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      Group differences in health literacy are ameliorated in ehealth literacy

      research-article
      a , a , b
      Health Psychology and Behavioral Medicine
      Routledge
      eHealth literacy, ethnic differences, health literacy, immigration, digital divide

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          ABSTRACT

          Background

          Heath literacy and eHealth literacy are skills that enable individuals to seek, understand and use information in ways which promote and maintain health. The present study examined group differences (ethnicity, immigration) in both literacies and whether there exists an association between the literacies and potential outcomes/gains in health behaviors, health care utilization, perceived health and perceived outcomes of Internet search.

          Methods

          Participants included 819 Israeli men and women who responded to a nationally representative random-digital-dial (RDD) telephone survey. Respondents were veteran Jews, immigrants from the Former Soviet Union, and Palestinian Citizens of Israel.

          Results

          Significant differences between the groups were found in health literacy, especially in higher ordered skills, so that the immigrant group was the lowest, after accounting for demographic variables. No significant group differences were found in eHealth literacy. Health literacy was found to be significantly associated with healthcare utilization, perceived health and perceived outcomes of Internet search while eHealth literacy was associated with perceived health and perceived outcomes of Internet search. No interaction was found between group and literacies in the prediction of the outcomes.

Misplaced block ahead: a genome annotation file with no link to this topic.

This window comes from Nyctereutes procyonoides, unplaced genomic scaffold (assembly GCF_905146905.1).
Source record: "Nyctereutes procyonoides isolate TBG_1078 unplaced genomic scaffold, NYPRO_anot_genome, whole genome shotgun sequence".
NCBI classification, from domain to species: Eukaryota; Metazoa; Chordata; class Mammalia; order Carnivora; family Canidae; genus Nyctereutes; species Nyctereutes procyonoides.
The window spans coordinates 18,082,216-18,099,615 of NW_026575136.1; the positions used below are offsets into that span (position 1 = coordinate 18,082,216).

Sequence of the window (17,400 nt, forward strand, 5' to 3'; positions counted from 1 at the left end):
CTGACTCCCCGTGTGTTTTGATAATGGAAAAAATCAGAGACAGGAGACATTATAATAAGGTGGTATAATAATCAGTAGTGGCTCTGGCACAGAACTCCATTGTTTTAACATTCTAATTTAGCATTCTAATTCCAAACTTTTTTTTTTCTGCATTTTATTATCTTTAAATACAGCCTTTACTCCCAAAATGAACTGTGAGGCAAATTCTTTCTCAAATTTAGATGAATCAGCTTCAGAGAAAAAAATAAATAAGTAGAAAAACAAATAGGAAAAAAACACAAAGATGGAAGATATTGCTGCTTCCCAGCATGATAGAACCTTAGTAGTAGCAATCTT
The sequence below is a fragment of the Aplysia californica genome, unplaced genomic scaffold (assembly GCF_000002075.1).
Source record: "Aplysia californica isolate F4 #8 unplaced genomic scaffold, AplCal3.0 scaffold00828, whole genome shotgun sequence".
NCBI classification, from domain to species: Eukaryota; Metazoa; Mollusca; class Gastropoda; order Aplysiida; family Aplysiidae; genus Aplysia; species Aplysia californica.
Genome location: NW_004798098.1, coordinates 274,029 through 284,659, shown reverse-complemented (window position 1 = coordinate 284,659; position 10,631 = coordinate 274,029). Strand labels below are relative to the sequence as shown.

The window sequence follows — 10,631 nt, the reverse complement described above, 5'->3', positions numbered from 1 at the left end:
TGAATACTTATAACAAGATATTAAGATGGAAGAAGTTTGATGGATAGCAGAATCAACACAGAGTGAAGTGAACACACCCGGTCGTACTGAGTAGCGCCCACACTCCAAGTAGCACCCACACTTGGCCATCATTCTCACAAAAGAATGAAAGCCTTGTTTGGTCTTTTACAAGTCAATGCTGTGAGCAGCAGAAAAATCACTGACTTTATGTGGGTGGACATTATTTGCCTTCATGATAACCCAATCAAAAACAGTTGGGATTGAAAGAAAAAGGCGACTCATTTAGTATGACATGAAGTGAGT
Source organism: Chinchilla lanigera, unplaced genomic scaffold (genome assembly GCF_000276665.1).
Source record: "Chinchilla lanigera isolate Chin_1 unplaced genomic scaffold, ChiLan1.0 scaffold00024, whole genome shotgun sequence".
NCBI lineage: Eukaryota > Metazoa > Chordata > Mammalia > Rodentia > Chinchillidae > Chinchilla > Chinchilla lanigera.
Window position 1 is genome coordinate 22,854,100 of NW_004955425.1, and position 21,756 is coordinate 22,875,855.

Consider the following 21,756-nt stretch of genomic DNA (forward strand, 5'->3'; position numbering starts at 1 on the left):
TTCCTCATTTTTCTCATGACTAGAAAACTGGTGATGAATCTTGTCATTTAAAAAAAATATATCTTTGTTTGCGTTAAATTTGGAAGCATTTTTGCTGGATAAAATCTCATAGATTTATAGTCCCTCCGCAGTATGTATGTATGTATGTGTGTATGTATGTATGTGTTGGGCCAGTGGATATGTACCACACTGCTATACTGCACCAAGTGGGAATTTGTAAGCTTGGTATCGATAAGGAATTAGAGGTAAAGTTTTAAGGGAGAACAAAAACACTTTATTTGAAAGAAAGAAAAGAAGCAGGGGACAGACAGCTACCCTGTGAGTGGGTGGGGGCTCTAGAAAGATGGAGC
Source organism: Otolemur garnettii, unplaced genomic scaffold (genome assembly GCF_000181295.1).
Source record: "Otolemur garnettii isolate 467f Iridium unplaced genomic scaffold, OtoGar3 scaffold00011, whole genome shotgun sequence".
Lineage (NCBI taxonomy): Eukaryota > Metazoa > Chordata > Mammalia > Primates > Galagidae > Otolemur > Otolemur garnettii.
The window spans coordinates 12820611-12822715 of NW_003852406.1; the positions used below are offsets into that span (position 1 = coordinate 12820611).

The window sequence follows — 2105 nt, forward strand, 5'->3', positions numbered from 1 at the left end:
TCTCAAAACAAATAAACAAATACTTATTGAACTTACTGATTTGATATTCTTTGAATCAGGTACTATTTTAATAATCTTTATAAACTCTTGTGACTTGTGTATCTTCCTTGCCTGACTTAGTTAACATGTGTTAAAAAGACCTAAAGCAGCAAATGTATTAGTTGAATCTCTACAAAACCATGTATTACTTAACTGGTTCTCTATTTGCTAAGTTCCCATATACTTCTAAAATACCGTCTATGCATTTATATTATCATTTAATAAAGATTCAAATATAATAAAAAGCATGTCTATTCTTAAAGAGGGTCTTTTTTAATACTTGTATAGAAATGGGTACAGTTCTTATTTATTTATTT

Conclusions

          Immigration hampers health literacy but differences are ameliorated in eHealth literacy. Finding on association between literacies and outcomes replicated previous ones and the absence of moderation by group attests to the robustness of the models on health literacies.

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          Most cited references75

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          Low health literacy and health outcomes: an updated systematic review.